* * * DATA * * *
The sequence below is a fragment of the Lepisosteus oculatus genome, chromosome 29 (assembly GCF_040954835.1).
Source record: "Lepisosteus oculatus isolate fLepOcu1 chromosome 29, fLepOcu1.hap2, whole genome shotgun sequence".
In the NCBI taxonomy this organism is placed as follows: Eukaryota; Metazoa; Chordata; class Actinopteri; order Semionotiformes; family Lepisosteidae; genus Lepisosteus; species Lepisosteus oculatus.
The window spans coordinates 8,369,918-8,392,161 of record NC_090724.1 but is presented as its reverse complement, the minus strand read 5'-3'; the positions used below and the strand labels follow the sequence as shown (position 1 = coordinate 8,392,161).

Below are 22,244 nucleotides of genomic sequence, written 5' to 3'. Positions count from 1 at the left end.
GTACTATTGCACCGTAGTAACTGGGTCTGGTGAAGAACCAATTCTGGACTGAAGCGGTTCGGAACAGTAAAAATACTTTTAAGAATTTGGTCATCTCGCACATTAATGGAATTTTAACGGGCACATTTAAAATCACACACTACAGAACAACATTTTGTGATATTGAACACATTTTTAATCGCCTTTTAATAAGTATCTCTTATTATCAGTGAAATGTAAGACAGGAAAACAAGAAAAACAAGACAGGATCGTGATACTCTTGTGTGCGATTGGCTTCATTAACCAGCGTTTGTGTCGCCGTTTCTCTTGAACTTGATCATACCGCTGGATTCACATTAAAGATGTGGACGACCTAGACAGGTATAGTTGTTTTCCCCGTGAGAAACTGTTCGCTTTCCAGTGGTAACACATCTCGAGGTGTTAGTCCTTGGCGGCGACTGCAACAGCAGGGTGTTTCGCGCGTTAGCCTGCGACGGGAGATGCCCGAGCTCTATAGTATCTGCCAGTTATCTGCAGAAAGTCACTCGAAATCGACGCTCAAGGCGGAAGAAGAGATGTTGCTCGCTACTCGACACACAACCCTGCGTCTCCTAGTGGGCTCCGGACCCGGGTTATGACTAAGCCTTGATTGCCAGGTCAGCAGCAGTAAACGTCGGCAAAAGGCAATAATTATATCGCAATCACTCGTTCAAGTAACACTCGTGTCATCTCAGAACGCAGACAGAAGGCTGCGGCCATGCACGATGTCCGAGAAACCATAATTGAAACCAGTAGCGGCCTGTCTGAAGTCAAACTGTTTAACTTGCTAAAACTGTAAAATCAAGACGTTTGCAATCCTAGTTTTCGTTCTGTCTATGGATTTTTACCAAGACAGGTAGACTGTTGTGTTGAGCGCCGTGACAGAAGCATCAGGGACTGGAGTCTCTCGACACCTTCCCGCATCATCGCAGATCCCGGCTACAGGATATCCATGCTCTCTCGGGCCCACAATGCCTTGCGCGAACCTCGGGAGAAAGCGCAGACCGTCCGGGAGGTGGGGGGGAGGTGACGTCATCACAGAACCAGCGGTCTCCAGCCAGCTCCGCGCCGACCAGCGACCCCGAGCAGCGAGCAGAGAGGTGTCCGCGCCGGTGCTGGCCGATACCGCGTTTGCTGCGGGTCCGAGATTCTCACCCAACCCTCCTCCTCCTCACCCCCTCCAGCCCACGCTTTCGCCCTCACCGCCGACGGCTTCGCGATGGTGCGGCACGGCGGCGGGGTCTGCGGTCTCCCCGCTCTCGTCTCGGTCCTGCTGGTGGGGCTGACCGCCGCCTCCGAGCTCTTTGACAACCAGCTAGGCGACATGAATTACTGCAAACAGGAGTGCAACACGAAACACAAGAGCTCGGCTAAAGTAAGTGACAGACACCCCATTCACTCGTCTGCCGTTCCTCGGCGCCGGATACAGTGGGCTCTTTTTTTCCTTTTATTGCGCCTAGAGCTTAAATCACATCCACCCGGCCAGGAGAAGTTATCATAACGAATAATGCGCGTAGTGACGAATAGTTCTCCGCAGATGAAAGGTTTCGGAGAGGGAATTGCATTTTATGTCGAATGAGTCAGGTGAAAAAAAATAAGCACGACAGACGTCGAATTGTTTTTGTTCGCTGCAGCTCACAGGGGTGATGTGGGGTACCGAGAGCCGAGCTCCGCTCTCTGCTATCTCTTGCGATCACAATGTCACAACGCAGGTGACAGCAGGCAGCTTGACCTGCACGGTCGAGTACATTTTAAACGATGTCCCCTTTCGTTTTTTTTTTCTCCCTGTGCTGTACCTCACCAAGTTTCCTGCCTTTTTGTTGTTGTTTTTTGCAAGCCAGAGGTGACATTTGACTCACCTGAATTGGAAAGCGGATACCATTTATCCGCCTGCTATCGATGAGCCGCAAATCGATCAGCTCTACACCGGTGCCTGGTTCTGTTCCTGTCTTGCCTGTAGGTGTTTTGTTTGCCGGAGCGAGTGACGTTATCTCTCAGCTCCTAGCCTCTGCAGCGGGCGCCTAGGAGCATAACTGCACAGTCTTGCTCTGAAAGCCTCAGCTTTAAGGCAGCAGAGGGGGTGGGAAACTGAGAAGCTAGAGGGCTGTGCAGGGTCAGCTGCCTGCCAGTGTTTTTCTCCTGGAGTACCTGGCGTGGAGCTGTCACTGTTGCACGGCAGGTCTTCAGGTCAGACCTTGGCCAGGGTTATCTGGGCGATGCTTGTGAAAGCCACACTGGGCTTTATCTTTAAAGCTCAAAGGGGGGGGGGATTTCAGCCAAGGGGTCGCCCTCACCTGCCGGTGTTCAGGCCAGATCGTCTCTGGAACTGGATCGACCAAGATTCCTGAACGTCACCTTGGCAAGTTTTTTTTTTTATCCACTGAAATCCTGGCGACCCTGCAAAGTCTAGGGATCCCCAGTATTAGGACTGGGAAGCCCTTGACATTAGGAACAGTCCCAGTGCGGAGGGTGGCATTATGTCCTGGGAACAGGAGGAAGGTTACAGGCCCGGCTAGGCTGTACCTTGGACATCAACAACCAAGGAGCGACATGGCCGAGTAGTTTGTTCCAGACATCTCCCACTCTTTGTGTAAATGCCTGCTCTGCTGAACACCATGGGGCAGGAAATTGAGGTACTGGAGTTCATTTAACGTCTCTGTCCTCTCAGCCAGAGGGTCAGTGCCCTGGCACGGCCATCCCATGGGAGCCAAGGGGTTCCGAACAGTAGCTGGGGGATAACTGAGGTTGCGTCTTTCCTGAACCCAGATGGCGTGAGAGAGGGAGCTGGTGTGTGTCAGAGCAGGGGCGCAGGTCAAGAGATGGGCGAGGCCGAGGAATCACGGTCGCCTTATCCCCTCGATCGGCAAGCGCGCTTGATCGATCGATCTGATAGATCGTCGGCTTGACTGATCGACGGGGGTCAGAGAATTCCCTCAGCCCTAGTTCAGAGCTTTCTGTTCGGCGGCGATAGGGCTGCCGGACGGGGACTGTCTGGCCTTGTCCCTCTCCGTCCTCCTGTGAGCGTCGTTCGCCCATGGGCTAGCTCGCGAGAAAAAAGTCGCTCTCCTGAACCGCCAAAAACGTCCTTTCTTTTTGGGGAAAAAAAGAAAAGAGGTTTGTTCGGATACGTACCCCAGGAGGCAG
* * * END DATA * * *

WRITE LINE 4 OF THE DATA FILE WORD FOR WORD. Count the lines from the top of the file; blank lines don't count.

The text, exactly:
The window spans coordinates 8,369,918-8,392,161 of record NC_090724.1 but is presented as its reverse complement, the minus strand read 5'-3'; the positions used below and the strand labels follow the sequence as shown (position 1 = coordinate 8,392,161).